Contact l Sitemap

home industries issues reasearch weblog press

Home  » Issues » Executive Compensation

US: Chief's Pay Is Docked by Raytheon

by Leslie WayneThe New York Times
May 3rd, 2006

Raytheon directors punished the chief executive, William H. Swanson, by taking away almost $1 million from his 2006 compensation yesterday because he failed to give credit for material that was in a management book he wrote.

Mr. Swanson's pay cut will come in two ways. His 2006 salary will be frozen at its 2005 level and his 2006 restricted stock award will be reduced 20 percent, Raytheon said. The cuts would come to nearly $1 million according to a person close to the board, who was granted anonymity because he was disclosing proprietary information.

In 2005, Mr. Swanson received a salary of $1.12 million and restricted stock valued at $2.96 million. The board acted before the annual shareholders meeting yesterday afternoon in Arlington, Va.

The punishment also comes as Raytheon has stopped circulating the book, "Swanson's Unwritten Rules of Management," a folksy book that turned Mr. Swanson into a management sage and earned him praise from business leaders like Jack Welch and Warren E. Buffett.

Raytheon, a leading military contractor, had given away more than 300,000 copies of the book and had promoted it on its Web site.

But many of the rules were later found to have been taken from a 1944 engineering classic, "The Unwritten Laws of Engineering," written by W. J. King, an engineering professor at the University of California, Los Angeles. Of Mr. Swanson's 33 rules, 17 were in the 1944 book, often word for word.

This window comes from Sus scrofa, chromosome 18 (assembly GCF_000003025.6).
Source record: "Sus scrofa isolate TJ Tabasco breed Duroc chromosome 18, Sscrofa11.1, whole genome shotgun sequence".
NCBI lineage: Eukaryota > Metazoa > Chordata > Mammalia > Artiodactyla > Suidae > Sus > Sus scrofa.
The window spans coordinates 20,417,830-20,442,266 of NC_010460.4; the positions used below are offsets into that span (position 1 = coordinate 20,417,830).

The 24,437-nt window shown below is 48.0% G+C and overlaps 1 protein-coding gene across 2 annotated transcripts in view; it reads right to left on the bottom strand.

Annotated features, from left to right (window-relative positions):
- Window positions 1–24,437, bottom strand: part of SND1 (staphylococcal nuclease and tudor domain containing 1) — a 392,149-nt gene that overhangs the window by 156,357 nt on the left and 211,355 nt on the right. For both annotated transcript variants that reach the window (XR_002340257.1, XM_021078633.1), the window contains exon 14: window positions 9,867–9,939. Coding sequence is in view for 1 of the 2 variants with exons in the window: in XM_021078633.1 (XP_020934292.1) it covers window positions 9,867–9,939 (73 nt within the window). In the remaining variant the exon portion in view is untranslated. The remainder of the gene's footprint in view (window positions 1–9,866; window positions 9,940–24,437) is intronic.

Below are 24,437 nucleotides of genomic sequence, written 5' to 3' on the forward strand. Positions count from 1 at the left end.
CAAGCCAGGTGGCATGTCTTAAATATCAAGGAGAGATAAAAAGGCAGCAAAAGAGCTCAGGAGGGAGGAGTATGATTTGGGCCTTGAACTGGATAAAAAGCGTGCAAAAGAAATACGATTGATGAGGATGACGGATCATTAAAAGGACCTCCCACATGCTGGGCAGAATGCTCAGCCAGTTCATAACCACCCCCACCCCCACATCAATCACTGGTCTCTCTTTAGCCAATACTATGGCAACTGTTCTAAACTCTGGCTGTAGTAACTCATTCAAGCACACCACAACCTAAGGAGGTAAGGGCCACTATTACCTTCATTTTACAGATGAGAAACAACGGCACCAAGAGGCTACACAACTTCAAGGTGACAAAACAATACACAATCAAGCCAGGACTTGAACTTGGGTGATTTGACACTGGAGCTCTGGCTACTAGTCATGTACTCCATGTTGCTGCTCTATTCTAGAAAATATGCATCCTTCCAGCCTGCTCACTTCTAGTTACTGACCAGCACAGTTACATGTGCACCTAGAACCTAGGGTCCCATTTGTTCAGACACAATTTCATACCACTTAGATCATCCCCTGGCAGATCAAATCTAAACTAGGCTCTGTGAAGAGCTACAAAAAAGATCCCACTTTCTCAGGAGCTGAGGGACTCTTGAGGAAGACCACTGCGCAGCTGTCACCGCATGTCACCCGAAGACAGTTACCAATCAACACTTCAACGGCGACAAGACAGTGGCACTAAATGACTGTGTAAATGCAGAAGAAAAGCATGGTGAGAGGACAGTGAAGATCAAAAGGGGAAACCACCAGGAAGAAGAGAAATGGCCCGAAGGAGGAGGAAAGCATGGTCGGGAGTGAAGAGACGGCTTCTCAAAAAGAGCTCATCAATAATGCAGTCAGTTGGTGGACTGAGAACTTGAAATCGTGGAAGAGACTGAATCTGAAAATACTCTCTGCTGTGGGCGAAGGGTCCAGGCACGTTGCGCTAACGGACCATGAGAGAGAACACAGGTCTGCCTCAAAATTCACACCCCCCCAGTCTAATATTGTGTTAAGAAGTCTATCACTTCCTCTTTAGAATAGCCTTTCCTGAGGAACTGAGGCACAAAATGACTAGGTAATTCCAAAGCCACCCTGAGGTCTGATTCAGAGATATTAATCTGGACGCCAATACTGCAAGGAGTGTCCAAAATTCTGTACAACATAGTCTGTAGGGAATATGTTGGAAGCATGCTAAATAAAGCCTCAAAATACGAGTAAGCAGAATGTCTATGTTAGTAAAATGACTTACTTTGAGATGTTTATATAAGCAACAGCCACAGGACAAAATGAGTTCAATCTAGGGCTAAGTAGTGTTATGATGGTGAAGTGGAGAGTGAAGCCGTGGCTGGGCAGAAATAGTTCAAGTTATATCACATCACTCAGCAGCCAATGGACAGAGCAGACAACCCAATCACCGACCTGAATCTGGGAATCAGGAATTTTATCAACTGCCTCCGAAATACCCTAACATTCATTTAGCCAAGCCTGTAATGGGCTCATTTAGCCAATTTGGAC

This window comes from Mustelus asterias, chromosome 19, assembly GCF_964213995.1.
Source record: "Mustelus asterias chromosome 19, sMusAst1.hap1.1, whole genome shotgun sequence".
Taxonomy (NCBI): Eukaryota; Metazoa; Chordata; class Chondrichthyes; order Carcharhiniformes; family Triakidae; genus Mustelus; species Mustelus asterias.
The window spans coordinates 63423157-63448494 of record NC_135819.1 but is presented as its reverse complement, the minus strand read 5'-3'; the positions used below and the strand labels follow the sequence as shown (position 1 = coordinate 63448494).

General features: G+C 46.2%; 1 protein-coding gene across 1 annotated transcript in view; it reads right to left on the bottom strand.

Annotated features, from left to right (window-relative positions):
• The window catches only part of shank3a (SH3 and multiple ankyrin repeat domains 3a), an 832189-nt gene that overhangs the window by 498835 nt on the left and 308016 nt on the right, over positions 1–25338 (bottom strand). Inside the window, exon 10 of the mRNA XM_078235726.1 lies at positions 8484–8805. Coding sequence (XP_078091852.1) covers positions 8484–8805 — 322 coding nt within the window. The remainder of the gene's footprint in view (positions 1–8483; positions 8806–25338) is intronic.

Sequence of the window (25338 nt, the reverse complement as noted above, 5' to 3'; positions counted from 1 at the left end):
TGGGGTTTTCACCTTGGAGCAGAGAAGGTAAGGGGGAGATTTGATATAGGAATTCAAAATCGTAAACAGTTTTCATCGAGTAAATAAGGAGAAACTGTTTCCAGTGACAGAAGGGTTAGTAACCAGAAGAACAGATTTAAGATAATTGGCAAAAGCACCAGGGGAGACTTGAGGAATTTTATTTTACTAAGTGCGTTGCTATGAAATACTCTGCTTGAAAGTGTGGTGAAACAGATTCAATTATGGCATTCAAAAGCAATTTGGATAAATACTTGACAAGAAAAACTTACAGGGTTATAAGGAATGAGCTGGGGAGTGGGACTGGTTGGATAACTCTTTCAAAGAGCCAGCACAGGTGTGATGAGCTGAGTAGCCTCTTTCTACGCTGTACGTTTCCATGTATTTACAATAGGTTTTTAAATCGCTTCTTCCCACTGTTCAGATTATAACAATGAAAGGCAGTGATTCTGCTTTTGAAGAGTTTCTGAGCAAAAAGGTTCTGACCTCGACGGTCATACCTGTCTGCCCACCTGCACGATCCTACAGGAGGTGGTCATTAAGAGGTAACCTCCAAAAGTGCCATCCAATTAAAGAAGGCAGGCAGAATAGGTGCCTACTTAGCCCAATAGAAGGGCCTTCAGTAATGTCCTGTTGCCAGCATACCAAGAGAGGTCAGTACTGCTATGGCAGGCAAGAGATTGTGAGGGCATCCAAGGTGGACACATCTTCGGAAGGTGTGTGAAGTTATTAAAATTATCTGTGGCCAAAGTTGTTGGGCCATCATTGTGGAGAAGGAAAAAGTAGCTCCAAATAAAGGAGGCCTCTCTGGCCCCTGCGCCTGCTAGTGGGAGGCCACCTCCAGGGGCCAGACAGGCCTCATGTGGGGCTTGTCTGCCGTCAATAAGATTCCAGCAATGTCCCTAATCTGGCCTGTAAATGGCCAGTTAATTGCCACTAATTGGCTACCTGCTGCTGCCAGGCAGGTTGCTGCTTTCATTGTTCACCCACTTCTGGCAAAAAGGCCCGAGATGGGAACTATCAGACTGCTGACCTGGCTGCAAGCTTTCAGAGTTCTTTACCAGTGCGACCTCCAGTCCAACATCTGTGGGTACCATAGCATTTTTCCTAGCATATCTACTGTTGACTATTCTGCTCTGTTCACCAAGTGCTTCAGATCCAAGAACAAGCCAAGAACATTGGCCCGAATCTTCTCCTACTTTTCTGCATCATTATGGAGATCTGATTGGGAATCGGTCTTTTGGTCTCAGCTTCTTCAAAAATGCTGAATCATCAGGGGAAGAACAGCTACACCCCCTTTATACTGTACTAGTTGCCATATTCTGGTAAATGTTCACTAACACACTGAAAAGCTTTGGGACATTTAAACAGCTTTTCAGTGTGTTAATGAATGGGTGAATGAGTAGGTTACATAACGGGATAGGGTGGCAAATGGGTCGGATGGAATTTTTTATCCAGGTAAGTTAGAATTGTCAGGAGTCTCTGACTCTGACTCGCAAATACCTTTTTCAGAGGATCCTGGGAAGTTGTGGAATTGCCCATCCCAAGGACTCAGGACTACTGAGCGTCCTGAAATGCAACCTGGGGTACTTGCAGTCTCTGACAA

In addition, The Boston Herald reported yesterday on its Web site that Mr. Swanson had lifted four rules — 1 through 4 — from a list of maxims collected by Defense Secretary Donald H. Rumsfeld and published in The Wall Street Journal in 2001 as Rumsfeld's Rules. The first rule in both Mr. Swanson's and Mr. Rumsfeld's list is the same: "Learn to say 'I don't know.' If used when appropriate, it will be used often."

The Herald also found that Mr. Swanson's rule No. 32 was similar to a life lesson about rude treatment of waiters that was in the book "Dave Barry Turns 50," written by Mr. Barry, the humor columnist.

A statement issued by Warren B. Rudman, Raytheon's departing lead director, and Michael C. Ruettgers, the company's incoming lead director, said the Raytheon board had "expressed to Mr. Swanson its deep concern over the disclosures involving 'The Unwritten Rules.' "

The board "takes this matter very seriously" the statement said. But, it also praised Mr. Swanson for his "extraordinary vision" and said the board had "full confidence" in him.

"The board noted that Mr. Swanson, appropriately, has taken full responsibility," the statement said, and has "sincerely apologized to all involved."

In an interview yesterday, Mr. Rudman said "the board decided, and I think properly, that there is a great difference between an unintentional error, in which you have simple negligence, and an intentional act that breaches sound ethical conduct."

"Based on the evidence, we decided that this was unintentional and not negligent. It was just poor judgment."

The Boston Herald disclosure of additional copying came after the morning meeting of the Raytheon board.